Hopefully the information in these articles will:
  • provide concise information to help users get their images built and running easily and quickly
  • provide a comparison between the various GPU families and provide a software support matrix
  • help make it easy for developers to become involved in developing and debugging open-source graphics drivers

Caveat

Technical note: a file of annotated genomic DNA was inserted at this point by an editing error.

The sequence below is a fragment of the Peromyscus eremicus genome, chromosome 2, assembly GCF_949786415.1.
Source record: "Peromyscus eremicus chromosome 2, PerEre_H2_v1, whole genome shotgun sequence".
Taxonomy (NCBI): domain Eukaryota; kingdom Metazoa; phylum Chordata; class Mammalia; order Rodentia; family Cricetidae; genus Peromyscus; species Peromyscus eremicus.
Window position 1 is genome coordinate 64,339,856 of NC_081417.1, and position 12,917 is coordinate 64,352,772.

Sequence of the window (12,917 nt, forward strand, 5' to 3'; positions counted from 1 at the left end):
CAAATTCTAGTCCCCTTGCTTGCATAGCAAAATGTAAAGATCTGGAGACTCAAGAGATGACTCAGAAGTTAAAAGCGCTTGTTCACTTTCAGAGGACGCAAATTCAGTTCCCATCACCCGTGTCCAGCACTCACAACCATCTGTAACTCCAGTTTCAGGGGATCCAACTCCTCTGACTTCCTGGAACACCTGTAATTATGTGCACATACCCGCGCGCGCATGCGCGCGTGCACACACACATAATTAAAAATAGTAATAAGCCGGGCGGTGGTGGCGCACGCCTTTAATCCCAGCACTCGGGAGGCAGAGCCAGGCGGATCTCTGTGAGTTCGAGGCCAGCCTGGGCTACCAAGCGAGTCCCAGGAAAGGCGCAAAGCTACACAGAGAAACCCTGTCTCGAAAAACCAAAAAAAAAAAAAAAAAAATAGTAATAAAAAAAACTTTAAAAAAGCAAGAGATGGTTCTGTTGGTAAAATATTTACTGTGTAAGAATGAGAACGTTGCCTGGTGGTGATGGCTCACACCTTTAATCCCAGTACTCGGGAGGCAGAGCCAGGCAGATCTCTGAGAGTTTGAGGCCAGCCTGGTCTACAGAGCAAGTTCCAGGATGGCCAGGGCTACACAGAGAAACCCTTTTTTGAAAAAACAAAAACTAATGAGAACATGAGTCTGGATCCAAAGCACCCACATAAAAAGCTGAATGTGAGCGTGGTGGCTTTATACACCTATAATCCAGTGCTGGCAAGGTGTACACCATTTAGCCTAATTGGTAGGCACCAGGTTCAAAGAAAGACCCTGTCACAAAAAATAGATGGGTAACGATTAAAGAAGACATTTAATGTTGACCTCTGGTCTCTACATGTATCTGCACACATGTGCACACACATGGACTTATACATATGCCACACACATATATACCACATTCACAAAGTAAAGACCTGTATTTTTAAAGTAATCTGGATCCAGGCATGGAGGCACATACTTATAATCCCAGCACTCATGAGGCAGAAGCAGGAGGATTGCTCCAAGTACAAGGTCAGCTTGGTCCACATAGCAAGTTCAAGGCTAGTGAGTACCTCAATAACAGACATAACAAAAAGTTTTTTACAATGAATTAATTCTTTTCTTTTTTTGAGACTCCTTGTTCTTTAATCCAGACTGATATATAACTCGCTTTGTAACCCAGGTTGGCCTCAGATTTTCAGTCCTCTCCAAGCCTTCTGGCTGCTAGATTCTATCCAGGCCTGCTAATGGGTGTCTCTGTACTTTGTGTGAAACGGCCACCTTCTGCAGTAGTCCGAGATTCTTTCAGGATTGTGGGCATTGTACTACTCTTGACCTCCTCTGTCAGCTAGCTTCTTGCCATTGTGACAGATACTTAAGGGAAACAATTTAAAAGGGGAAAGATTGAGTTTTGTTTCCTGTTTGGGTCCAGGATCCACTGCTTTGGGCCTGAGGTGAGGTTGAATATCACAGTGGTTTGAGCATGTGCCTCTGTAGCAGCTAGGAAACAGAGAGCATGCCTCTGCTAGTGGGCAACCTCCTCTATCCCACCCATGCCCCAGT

As always, please try to remember that software is an ever-evolving entity. As I write this article (early June 2017) I try to be as correct as possible. But that doesn't mean I'm always correct, and that doesn't mean that what is correct right now, is still correct an hour from now. So if you're reading these articles many years into the future, please try to remember that everything evolves and there will be a time at which all of what's written here stops being true, or possible, or whatever.